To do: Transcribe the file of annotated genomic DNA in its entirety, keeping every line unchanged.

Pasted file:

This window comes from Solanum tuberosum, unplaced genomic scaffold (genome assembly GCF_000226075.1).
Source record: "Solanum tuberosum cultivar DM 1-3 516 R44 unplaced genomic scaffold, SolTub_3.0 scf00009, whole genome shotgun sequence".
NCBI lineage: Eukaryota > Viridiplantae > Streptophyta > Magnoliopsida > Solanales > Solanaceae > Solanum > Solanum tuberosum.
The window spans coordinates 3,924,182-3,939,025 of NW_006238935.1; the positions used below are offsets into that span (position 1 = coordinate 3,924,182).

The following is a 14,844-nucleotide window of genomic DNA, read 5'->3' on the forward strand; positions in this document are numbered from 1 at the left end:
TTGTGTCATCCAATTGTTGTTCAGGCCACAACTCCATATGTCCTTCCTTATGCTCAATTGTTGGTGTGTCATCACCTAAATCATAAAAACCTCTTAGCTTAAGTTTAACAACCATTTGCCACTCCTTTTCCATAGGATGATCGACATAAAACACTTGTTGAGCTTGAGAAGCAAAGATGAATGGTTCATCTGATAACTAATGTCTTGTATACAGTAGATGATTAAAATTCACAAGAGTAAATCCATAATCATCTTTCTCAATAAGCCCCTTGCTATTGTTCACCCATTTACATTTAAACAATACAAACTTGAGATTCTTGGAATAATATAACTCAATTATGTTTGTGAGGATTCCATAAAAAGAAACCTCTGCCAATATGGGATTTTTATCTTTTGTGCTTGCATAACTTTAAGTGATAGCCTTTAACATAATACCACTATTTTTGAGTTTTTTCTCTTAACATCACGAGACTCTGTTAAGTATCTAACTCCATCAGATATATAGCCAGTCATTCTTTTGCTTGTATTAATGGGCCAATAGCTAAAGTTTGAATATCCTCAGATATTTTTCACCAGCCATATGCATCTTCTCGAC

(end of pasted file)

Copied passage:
This window comes from Solanum tuberosum, unplaced genomic scaffold (genome assembly GCF_000226075.1).
Source record: "Solanum tuberosum cultivar DM 1-3 516 R44 unplaced genomic scaffold, SolTub_3.0 scf00009, whole genome shotgun sequence".
NCBI lineage: Eukaryota > Viridiplantae > Streptophyta > Magnoliopsida > Solanales > Solanaceae > Solanum > Solanum tuberosum.
The window spans coordinates 3,924,182-3,939,025 of NW_006238935.1; the positions used below are offsets into that span (position 1 = coordinate 3,924,182).

The following is a 14,844-nucleotide window of genomic DNA, read 5'->3' on the forward strand; positions in this document are numbered from 1 at the left end:
TTGTGTCATCCAATTGTTGTTCAGGCCACAACTCCATATGTCCTTCCTTATGCTCAATTGTTGGTGTGTCATCACCTAAATCATAAAAACCTCTTAGCTTAAGTTTAACAACCATTTGCCACTCCTTTTCCATAGGATGATCGACATAAAACACTTGTTGAGCTTGAGAAGCAAAGATGAATGGTTCATCTGATAACTAATGTCTTGTATACAGTAGATGATTAAAATTCACAAGAGTAAATCCATAATCATCTTTCTCAATAAGCCCCTTGCTATTGTTCACCCATTTACATTTAAACAATACAAACTTGAGATTCTTGGAATAATATAACTCAATTATGTTTGTGAGGATTCCATAAAAAGAAACCTCTGCCAATATGGGATTTTTATCTTTTGTGCTTGCATAACTTTAAGTGATAGCCTTTAACATAATACCACTATTTTTGAGTTTTTTCTCTTAACATCACGAGACTCTGTTAAGTATCTAACTCCATCAGATATATAGCCAGTCATTCTTTTGCTTGTATTAATGGGCCAATAGCTAAAGTTTGAATATCCTCAGATATTTTTCACCAGCCATATGCATCTTCTCGAC